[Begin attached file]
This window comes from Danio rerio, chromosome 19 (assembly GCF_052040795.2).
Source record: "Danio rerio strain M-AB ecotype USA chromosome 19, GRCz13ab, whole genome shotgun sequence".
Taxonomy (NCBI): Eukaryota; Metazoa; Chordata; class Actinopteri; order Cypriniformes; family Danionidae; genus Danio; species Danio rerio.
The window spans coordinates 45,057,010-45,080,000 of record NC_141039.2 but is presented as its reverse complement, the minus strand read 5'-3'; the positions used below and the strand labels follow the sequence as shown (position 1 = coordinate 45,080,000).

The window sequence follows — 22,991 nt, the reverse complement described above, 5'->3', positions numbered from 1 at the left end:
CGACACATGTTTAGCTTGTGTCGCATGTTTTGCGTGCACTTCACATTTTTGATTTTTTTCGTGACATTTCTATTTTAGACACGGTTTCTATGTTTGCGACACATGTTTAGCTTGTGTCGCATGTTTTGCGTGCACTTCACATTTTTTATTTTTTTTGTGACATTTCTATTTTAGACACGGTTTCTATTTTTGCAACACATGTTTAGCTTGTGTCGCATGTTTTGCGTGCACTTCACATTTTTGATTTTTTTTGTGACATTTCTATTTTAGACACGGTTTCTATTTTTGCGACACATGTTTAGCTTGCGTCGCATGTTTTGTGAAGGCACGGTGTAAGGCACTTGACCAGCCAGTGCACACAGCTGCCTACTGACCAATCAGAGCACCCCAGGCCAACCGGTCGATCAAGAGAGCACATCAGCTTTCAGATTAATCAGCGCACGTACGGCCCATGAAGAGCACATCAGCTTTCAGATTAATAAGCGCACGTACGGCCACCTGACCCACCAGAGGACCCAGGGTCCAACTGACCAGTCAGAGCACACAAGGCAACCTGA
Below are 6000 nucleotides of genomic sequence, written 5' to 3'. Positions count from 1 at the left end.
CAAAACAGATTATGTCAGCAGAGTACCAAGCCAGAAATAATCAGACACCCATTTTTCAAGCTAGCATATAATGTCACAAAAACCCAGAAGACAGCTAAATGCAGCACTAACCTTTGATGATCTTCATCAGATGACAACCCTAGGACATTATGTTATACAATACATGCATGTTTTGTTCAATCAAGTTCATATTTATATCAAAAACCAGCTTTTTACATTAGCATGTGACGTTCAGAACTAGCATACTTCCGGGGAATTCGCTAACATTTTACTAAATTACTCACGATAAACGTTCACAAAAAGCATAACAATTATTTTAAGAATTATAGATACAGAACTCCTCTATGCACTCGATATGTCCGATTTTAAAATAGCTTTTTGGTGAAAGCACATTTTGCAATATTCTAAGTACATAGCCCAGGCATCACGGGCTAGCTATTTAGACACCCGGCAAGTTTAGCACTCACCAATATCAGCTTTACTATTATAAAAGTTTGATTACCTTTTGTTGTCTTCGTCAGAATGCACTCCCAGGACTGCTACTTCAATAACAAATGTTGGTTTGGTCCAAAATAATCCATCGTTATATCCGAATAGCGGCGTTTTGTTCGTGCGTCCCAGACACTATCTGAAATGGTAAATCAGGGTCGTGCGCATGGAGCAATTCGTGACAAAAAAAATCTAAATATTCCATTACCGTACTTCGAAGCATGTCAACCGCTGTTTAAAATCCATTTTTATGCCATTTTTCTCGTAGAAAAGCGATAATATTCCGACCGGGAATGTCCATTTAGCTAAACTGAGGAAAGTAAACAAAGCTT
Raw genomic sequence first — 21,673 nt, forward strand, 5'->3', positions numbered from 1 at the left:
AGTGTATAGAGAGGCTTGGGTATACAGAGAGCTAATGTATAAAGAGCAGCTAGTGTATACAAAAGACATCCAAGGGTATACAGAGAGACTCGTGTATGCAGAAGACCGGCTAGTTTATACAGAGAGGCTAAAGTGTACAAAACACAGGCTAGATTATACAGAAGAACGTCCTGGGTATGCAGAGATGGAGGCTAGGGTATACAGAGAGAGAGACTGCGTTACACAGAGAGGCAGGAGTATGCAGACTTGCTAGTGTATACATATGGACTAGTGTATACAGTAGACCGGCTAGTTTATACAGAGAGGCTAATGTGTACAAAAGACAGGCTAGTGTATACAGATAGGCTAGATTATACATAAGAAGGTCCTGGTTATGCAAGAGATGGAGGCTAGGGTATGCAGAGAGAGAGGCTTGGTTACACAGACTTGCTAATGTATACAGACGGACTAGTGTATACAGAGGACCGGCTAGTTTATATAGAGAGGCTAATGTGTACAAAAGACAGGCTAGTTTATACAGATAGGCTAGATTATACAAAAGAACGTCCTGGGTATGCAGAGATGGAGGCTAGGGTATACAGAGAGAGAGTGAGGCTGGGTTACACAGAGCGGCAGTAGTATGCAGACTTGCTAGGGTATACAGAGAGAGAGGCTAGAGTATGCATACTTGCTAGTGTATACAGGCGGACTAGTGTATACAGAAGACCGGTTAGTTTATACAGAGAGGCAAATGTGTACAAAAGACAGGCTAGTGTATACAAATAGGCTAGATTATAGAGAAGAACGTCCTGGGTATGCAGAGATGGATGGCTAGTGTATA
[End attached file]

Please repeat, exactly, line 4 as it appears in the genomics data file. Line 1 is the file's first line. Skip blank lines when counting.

The window spans coordinates 45,057,010-45,080,000 of record NC_141039.2 but is presented as its reverse complement, the minus strand read 5'-3'; the positions used below and the strand labels follow the sequence as shown (position 1 = coordinate 45,080,000).